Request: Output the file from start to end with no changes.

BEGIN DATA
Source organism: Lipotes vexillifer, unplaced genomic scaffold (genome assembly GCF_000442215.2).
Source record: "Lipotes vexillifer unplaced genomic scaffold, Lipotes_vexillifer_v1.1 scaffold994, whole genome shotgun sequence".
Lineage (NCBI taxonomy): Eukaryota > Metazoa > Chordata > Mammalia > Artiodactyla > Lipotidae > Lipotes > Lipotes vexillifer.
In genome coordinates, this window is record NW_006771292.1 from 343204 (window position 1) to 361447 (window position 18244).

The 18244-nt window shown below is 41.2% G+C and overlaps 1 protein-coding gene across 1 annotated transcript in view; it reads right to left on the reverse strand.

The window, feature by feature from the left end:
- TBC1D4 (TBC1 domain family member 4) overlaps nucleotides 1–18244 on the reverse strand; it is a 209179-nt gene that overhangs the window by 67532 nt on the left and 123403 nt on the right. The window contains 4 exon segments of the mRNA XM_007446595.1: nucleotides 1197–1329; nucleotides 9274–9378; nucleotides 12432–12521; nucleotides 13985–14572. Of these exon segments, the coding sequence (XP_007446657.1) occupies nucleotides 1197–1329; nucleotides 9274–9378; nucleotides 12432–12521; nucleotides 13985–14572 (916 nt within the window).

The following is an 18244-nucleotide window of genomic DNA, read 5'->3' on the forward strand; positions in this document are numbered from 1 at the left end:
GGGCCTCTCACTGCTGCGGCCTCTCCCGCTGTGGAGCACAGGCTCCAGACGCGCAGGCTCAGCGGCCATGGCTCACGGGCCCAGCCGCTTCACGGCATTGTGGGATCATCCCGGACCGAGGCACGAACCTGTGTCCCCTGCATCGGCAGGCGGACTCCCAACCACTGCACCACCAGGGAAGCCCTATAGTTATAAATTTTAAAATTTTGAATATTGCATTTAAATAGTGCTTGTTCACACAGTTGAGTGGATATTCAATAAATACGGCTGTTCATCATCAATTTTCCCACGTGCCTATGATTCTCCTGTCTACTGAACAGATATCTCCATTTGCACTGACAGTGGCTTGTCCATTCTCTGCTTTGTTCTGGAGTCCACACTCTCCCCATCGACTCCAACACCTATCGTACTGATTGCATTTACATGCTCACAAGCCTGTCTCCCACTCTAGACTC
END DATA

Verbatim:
Source organism: Lipotes vexillifer, unplaced genomic scaffold (genome assembly GCF_000442215.2).
Source record: "Lipotes vexillifer unplaced genomic scaffold, Lipotes_vexillifer_v1.1 scaffold994, whole genome shotgun sequence".
Lineage (NCBI taxonomy): Eukaryota > Metazoa > Chordata > Mammalia > Artiodactyla > Lipotidae > Lipotes > Lipotes vexillifer.
In genome coordinates, this window is record NW_006771292.1 from 343204 (window position 1) to 361447 (window position 18244).

The 18244-nt window shown below is 41.2% G+C and overlaps 1 protein-coding gene across 1 annotated transcript in view; it reads right to left on the reverse strand.

The window, feature by feature from the left end:
- TBC1D4 (TBC1 domain family member 4) overlaps nucleotides 1–18244 on the reverse strand; it is a 209179-nt gene that overhangs the window by 67532 nt on the left and 123403 nt on the right. The window contains 4 exon segments of the mRNA XM_007446595.1: nucleotides 1197–1329; nucleotides 9274–9378; nucleotides 12432–12521; nucleotides 13985–14572. Of these exon segments, the coding sequence (XP_007446657.1) occupies nucleotides 1197–1329; nucleotides 9274–9378; nucleotides 12432–12521; nucleotides 13985–14572 (916 nt within the window).

The following is an 18244-nucleotide window of genomic DNA, read 5'->3' on the forward strand; positions in this document are numbered from 1 at the left end:
GGGCCTCTCACTGCTGCGGCCTCTCCCGCTGTGGAGCACAGGCTCCAGACGCGCAGGCTCAGCGGCCATGGCTCACGGGCCCAGCCGCTTCACGGCATTGTGGGATCATCCCGGACCGAGGCACGAACCTGTGTCCCCTGCATCGGCAGGCGGACTCCCAACCACTGCACCACCAGGGAAGCCCTATAGTTATAAATTTTAAAATTTTGAATATTGCATTTAAATAGTGCTTGTTCACACAGTTGAGTGGATATTCAATAAATACGGCTGTTCATCATCAATTTTCCCACGTGCCTATGATTCTCCTGTCTACTGAACAGATATCTCCATTTGCACTGACAGTGGCTTGTCCATTCTCTGCTTTGTTCTGGAGTCCACACTCTCCCCATCGACTCCAACACCTATCGTACTGATTGCATTTACATGCTCACAAGCCTGTCTCCCACTCTAGACTC